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A Red Wallflower by Susan Warner

Dallas eyed her as she rose to receive him


she said at length, 'do you notice how Pitt speaks of the colonel and his daughter?'

'No,' came slowly and indifferently from the lips of Mr. Dallas, as he turned the pages of his newspaper.

'Don't you notice how he asks after them in every letter, and wants me to go and see them?'

'Natural enough. Pitt is thinking of home, and he thinks of them;--part of the picture.'

'That boy don't forget!'

'Give him time,' suggested Mr. Dallas, with a careless yawn.

'He has had some time,--a year and a half, and in Europe; and distractions enough. But don't you know Pitt? He sticks to a thing even closer than you do.'

'If he cares enough about it.'

'That's what troubles me, Hildebrand. I am afraid he does care. If he comes home next summer and finds that girl-- Do you know how she is growing up?'

'That is the worst of children,' said Mr. Dallas, in the same lazy way; 'they will grow up.'

'By next summer she will be--well, I don't know how old, but quite old enough to take the fancy of a boy like Pitt.'

'I know Pitt's age. He will be twenty-two. Old enough to know better. He isn't such a fool.'

justify;">'Such a fool as what?' asked Mrs. Dallas sharply. 'That girl is going to be handsome enough to take any man's fancy, and hold it too. She is uncommonly striking. Don't you see it?'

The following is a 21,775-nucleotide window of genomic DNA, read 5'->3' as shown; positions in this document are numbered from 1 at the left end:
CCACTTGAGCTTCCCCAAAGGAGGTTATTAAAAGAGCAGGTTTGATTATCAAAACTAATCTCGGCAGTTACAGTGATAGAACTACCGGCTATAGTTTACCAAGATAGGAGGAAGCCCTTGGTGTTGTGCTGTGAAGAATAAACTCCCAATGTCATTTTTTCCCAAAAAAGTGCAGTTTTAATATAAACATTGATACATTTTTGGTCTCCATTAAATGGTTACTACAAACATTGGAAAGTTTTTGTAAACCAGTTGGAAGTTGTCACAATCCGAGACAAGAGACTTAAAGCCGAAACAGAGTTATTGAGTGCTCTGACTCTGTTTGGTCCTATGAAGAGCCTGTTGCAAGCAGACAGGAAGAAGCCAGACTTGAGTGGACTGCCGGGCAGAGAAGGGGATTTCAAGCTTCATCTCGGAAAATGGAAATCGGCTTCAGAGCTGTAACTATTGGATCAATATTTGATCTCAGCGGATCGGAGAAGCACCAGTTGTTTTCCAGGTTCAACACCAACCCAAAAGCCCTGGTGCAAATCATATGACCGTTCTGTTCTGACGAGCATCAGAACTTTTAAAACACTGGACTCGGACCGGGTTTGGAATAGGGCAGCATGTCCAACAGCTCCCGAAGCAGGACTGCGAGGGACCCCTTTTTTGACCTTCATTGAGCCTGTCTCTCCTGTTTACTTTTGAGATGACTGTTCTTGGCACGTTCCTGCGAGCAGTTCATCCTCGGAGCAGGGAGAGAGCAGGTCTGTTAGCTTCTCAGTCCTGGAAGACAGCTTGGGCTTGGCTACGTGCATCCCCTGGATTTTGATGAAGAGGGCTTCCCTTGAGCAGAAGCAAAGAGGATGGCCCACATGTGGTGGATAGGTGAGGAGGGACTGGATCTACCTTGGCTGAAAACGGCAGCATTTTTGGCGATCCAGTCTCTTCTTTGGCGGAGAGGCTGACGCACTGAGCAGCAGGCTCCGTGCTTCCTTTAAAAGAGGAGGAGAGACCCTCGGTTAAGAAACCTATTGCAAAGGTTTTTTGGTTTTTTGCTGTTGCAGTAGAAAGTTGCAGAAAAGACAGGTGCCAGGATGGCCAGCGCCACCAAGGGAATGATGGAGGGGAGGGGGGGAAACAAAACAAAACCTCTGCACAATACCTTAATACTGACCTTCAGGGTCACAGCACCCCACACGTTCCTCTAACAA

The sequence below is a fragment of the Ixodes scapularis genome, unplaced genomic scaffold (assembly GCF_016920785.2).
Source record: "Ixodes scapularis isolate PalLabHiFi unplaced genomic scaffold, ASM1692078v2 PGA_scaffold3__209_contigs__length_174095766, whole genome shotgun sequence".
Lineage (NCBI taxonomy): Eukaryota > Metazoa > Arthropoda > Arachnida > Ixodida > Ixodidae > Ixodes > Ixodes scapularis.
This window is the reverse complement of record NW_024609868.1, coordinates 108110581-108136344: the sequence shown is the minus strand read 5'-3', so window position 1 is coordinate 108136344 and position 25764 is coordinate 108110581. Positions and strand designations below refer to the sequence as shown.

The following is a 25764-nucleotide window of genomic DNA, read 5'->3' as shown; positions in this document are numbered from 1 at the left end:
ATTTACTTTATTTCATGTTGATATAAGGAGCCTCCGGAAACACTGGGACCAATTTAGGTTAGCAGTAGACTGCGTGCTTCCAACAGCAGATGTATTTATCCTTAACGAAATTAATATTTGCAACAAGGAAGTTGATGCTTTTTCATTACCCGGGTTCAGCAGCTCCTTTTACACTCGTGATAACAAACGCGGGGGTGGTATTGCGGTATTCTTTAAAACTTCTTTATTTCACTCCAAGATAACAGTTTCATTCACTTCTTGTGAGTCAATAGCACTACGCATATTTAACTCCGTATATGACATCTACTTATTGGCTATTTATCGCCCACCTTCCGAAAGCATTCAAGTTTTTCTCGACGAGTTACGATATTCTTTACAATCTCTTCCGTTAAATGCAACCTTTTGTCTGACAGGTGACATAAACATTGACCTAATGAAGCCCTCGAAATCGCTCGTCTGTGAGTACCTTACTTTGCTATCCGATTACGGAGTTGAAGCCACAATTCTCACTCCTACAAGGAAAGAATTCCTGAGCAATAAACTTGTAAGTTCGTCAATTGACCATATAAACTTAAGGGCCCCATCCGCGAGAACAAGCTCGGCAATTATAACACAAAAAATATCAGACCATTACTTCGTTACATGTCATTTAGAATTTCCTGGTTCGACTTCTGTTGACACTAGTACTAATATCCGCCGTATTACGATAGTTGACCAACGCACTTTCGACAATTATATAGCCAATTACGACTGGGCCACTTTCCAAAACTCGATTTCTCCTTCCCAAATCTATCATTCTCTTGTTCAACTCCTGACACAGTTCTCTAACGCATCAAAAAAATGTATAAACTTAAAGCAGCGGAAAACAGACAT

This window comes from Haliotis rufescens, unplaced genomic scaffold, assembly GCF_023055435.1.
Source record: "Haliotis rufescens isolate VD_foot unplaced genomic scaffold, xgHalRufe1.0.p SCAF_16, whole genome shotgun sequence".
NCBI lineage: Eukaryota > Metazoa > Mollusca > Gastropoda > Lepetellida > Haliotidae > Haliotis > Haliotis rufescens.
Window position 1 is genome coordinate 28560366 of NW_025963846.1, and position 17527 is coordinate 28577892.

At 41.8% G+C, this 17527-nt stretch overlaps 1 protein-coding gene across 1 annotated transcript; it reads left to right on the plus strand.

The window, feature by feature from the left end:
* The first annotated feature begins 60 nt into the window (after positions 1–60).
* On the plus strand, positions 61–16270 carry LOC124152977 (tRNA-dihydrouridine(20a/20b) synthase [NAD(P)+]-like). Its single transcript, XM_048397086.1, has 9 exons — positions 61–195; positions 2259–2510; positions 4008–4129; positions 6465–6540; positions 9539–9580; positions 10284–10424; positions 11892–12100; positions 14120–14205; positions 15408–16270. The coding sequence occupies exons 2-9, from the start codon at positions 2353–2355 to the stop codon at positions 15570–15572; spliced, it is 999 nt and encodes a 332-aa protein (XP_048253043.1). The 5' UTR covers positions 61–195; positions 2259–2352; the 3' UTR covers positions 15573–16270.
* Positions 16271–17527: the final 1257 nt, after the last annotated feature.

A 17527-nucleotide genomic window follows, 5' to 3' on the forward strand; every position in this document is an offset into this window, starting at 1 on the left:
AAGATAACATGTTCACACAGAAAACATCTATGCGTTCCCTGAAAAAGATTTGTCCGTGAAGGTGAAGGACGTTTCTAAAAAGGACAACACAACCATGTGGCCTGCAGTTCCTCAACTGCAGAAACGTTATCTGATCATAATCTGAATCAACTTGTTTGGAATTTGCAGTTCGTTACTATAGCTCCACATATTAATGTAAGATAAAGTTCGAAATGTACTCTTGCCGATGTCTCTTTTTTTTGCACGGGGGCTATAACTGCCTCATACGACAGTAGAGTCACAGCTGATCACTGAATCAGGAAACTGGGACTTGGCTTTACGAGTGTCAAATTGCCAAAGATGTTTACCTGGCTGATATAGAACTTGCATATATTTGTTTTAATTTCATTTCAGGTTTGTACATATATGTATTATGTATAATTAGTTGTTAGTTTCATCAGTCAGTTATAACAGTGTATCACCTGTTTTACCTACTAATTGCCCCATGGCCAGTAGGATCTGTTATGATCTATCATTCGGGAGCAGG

'Humph! yes, I see it.'

'Hildebrand, I do not want him to marry the daughter of a dissenting colonel, with not money enough to dress her.'

'I do not mean he shall.'

'Then think how you are going to prevent it. Next summer, I warn you, it may be too late.'

In consequence, perhaps, of this conversation, though it is by no means certain that Mr. Dallas needed its suggestions, he strolled over after tea to Colonel Gainsborough's. The colonel was in his usual place and position; Esther sitting at the table with her books. Mr. Dallas eyed her as she rose to receive him, noticed the gracious, quiet manner, the fair and noble face, the easy movement and fine bearing; and turned to her father with a strengthened purpose to do what he had come to do. He had to wait a while. He told the news of Pitt's last letter; intimated that he meant to keep him in England till his studies were all ended; and then went into a discussion of politics, deep and dry. When Esther at last left the room, he made a sudden break in the discussion.

'Colonel, what are you going to do with that girl of yours?'

'What am I going to do with her?' repeated the colonel, a little drily.

'Yes. Forgive me; I have known her all her life, you know, nearly. I am concerned about Esther.'

'In what way?'

'Well, don't take it ill of me; but I do not like to see her growing up so without any advantages. She is such a beautiful creature.'

Colonel Gainsborough was silent.

'I take the interest of a friend,' Mr. Dallas went on. 'I have a right to so much. I have watched her growing up. She will be something uncommon, you know. She ought really to have everything that can help to make humanity perfect.'

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